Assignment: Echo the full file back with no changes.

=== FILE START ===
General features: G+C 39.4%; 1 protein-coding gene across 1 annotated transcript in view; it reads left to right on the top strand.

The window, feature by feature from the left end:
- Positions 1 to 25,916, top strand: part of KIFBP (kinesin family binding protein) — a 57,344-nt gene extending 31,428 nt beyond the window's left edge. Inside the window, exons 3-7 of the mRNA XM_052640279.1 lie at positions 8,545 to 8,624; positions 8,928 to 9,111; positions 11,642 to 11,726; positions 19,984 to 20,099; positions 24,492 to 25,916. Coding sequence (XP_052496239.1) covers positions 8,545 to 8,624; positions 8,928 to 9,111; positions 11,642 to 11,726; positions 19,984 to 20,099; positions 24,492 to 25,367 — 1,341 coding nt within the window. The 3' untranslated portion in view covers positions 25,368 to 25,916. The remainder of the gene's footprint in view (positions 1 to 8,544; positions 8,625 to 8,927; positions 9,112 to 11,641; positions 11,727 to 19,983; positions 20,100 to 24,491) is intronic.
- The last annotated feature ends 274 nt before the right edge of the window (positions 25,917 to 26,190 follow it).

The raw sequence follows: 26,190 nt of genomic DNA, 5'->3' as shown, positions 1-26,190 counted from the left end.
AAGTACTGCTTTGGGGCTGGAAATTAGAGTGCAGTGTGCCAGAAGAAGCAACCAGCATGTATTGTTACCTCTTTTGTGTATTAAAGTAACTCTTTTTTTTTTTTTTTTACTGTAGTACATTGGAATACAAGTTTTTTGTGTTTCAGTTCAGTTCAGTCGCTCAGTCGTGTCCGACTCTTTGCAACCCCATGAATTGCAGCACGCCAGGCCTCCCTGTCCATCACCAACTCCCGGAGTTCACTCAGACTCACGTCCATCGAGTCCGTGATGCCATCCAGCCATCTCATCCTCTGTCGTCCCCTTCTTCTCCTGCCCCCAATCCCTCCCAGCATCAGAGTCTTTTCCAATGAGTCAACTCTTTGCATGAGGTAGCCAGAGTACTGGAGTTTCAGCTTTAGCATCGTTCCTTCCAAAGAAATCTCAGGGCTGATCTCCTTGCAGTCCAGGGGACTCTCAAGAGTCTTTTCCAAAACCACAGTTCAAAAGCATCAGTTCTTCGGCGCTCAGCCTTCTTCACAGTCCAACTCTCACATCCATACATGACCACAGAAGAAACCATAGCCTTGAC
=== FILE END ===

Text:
General features: G+C 39.4%; 1 protein-coding gene across 1 annotated transcript in view; it reads left to right on the top strand.

The window, feature by feature from the left end:
- Positions 1 to 25,916, top strand: part of KIFBP (kinesin family binding protein) — a 57,344-nt gene extending 31,428 nt beyond the window's left edge. Inside the window, exons 3-7 of the mRNA XM_052640279.1 lie at positions 8,545 to 8,624; positions 8,928 to 9,111; positions 11,642 to 11,726; positions 19,984 to 20,099; positions 24,492 to 25,916. Coding sequence (XP_052496239.1) covers positions 8,545 to 8,624; positions 8,928 to 9,111; positions 11,642 to 11,726; positions 19,984 to 20,099; positions 24,492 to 25,367 — 1,341 coding nt within the window. The 3' untranslated portion in view covers positions 25,368 to 25,916. The remainder of the gene's footprint in view (positions 1 to 8,544; positions 8,625 to 8,927; positions 9,112 to 11,641; positions 11,727 to 19,983; positions 20,100 to 24,491) is intronic.
- The last annotated feature ends 274 nt before the right edge of the window (positions 25,917 to 26,190 follow it).

The raw sequence follows: 26,190 nt of genomic DNA, 5'->3' as shown, positions 1-26,190 counted from the left end.
AAGTACTGCTTTGGGGCTGGAAATTAGAGTGCAGTGTGCCAGAAGAAGCAACCAGCATGTATTGTTACCTCTTTTGTGTATTAAAGTAACTCTTTTTTTTTTTTTTTTACTGTAGTACATTGGAATACAAGTTTTTTGTGTTTCAGTTCAGTTCAGTCGCTCAGTCGTGTCCGACTCTTTGCAACCCCATGAATTGCAGCACGCCAGGCCTCCCTGTCCATCACCAACTCCCGGAGTTCACTCAGACTCACGTCCATCGAGTCCGTGATGCCATCCAGCCATCTCATCCTCTGTCGTCCCCTTCTTCTCCTGCCCCCAATCCCTCCCAGCATCAGAGTCTTTTCCAATGAGTCAACTCTTTGCATGAGGTAGCCAGAGTACTGGAGTTTCAGCTTTAGCATCGTTCCTTCCAAAGAAATCTCAGGGCTGATCTCCTTGCAGTCCAGGGGACTCTCAAGAGTCTTTTCCAAAACCACAGTTCAAAAGCATCAGTTCTTCGGCGCTCAGCCTTCTTCACAGTCCAACTCTCACATCCATACATGACCACAGAAGAAACCATAGCCTTGAC